@ScottS: No, I did not. Maybe you missed the part:'I would like a solution to @Aneesh Karthik C's answer for firefox and opera' (as the one who started the bounty is not the OP). And the answer to this is, that it is not possible with <br>, at least not cross-browser. So I showed an alternative. – Netsurfer Feb 8 '14 at 14:22
  • 2
    No, I did not miss that part (that OP is different from bounty and the focus on Aneesh's answer). But Aneesh's answer is in the context of the whole question, to "Ignore <br> with CSS?" It seems rather obvious that if one has actual control of the html, then simply deleting the <br> elements solves the issue (presumably replacing them with spaces). So the whole issue with which the question as a whole is concerned about is when one does not have control of the html; complicated by the added stipulation that they really did not want to use javascript (for whatever reason) to solve it. – ScottS Feb 8 '14 at 18:30
  • The question "How to ignore <br> with CSS?" was already answered. And only if you are in control of the HTML that doesn't mean, that you want to change it. But in responsive design it is often desirable to be in control of line breaks (other than the automatic wrap). And in such cases the method of having white space or not controled by CSS (media queries) is at least "one method" to achieve the goal. – Netsurfer Feb 8 '14 at 19:54
  • This worked better for me now that the above solutions no longer work in firefox. – christoshrousis Mar 1 '16 at 17:39
1

For that you can just do like this:

br{display: none;}

and if it is inside some PRE tag, then you can and if you want the PRE tag to behave like a regular block element, you can use this CSS :

pre {white-space: normal;}

Or you can follow the style of Aneesh Karthik C like :

br  {content: ' '}
br:after {content: ' '}

I think you got it

  • I think you missed the point that pseudo-elements like ::before and ::after are at least "undefined" for "replaced elements" like br. So there will never be a consistent browser behaviour one can rely on! The only thing you can do, is to not use pseudo elements with these elements! – Netsurfer Feb 13 '14 at 12:13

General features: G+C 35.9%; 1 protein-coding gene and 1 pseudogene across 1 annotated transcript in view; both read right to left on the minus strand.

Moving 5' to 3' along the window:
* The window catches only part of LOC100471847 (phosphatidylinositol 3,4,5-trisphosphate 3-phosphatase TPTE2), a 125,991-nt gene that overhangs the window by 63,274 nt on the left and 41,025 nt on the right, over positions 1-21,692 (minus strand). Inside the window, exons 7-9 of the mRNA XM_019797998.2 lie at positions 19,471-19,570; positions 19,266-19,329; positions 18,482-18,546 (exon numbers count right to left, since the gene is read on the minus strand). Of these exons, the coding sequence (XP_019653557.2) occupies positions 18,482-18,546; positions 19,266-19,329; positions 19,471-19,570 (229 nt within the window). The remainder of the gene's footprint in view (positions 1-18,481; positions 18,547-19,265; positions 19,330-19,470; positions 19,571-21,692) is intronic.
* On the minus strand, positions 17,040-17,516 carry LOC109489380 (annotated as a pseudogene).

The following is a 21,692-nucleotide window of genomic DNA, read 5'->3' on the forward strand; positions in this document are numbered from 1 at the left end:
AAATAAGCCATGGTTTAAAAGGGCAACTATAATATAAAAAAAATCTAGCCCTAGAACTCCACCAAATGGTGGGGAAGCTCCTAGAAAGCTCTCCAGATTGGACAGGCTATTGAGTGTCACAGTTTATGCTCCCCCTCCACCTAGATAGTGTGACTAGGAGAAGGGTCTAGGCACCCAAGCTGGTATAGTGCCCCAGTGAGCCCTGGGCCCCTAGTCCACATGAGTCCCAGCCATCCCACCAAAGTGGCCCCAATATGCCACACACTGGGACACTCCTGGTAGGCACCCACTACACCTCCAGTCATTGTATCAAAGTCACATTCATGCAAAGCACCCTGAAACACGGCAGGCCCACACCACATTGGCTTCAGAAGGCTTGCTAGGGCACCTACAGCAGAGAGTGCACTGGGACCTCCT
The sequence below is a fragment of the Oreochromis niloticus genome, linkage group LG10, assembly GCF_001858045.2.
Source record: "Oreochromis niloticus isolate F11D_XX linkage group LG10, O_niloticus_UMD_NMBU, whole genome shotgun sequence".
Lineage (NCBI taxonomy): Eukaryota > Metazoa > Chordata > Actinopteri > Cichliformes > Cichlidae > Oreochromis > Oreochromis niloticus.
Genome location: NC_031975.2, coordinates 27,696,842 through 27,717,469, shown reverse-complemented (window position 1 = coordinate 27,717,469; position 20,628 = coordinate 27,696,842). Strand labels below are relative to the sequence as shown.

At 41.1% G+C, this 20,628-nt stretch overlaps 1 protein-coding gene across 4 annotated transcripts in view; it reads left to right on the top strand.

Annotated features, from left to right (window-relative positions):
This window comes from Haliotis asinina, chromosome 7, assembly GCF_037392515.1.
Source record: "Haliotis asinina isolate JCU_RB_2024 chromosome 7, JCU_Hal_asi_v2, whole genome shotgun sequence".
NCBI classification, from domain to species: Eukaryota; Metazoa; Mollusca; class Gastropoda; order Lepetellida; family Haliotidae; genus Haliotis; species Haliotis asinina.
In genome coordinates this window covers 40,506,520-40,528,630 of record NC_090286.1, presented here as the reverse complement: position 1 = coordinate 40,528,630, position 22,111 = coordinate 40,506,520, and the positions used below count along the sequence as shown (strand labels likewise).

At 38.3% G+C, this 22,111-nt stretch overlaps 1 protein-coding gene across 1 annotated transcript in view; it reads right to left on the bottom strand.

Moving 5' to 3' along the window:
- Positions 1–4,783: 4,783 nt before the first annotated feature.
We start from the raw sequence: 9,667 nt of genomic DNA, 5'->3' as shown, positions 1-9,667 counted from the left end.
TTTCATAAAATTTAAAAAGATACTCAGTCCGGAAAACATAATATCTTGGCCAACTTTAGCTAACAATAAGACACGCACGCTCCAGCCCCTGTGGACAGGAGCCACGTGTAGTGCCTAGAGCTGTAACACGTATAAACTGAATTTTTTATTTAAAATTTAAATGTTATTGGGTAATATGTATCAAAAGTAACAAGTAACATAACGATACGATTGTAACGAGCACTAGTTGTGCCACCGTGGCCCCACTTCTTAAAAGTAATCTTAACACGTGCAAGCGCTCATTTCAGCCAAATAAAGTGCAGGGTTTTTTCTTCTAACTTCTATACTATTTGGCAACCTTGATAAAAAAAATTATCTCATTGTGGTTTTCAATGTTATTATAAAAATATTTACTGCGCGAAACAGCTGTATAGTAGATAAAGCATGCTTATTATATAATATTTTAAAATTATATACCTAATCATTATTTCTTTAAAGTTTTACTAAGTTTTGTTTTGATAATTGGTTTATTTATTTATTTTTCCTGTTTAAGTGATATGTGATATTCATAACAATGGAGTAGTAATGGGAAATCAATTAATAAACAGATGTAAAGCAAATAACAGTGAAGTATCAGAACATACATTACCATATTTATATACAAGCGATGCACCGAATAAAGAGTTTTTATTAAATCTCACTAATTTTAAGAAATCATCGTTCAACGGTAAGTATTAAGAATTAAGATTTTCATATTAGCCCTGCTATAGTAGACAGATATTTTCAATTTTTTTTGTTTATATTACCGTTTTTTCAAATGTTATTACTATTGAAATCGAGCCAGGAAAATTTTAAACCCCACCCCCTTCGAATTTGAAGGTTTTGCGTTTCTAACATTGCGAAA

1

As per your question, to solve this problem for Firefox and Opera using Aneesh Karthik C approach you need to add "float" right" attribute.

Check the example here. This CSS works in Firefox (26.0) , Opera (12.15), Chrome (32.0.1700) and Safari (7.0)

br {
   content: " ";  
   float:right; 
}

I hope this will answer your question!!

  • The content property only has effect on CSS pseudo elements. So it is absolutely useless in your demo! And how to "neutralize" a br is already answered (more than once). The question is about conditional white space. And as this requires the use of pseudo elements, it does not work with br. – Netsurfer Feb 13 '14 at 15:04
  • If you read the question carefully. You will understand the answer. I have seen the answer above that is the best to avoid <br> by just setting it to display:none. But as per the second question where he wants to find out how he can address issue that is coming in FF and Opera for Aneesh solution. – shinesecret Feb 13 '14 at 16:01
  • I have read not only the question but also all answers and comments very carefully. Content property for br is simply nonsense! And I still cannot see what the rest of your answer has to do with "conditional white space and line brekas"? Maybe you can explain it further more, please? – Netsurfer Feb 13 '14 at 16:42
  • 1
    Your example is misleading, as you have spaces already around the br elements. If you remove those, you will see it is not working to add any space. – ScottS Feb 14 '14 at 18:26
  • 1
    In your example you have three br elements, with spaces before and after the first and last one. It is those spaces that make it appear that your solution is working, when in fact it is not. When you remove those spaces, as I did in my revised example, you can see that your solution is not adding any space at all in Firefox. – ScottS Feb 15 '14 at 14:51
1

For me looks better like this:

Some text, Some text, Some text

br {
  display: inline;
  content: '';
}

br:after {
  content: ', ';
  display: inline-block;
}
<div style="display:block">
  <span>Some text</span>
  <br>
  <span>Some text</span>
  <br>
  <span>Some text</span>
</div>

0

While this question appears to already have been solved, the accepted answer didn't solve the problem for me on Firefox. Firefox (and possibly IE, though I haven't tried it) skip whitespaces while reading the contents of the "content" tag. While I completely understand why Mozilla would do that, it does bring its share of problems. The easiest workaround I found was to use non-breakable spaces instead of regular ones as shown below.

.noLineBreaks br:before{
content: '\a0'
}

Have a look.

  • 1
    Why does your fiddle not have the before element on a br? You don't even have a br in your html on the fiddle. Part of the issue is that before does not work on a br in some browsers. – ScottS Feb 12 '14 at 19:14
  • That is quite expected behaviour, as stated in the spec: 2.5.1 Common parser idioms – Netsurfer Feb 12 '14 at 22:29
  • Tha's certainly weird, it works when I apply it in my project. My text isn't all HTML, though, the content I'm altering comes from a database. Sorry my anwser didn't help, then. – Santo Guevarra Feb 13 '14 at 14:55
-1

You can simply convert it in a comment..

Or you can do this:

br {
display: none;
}

But if you do not want it why are you puting that there?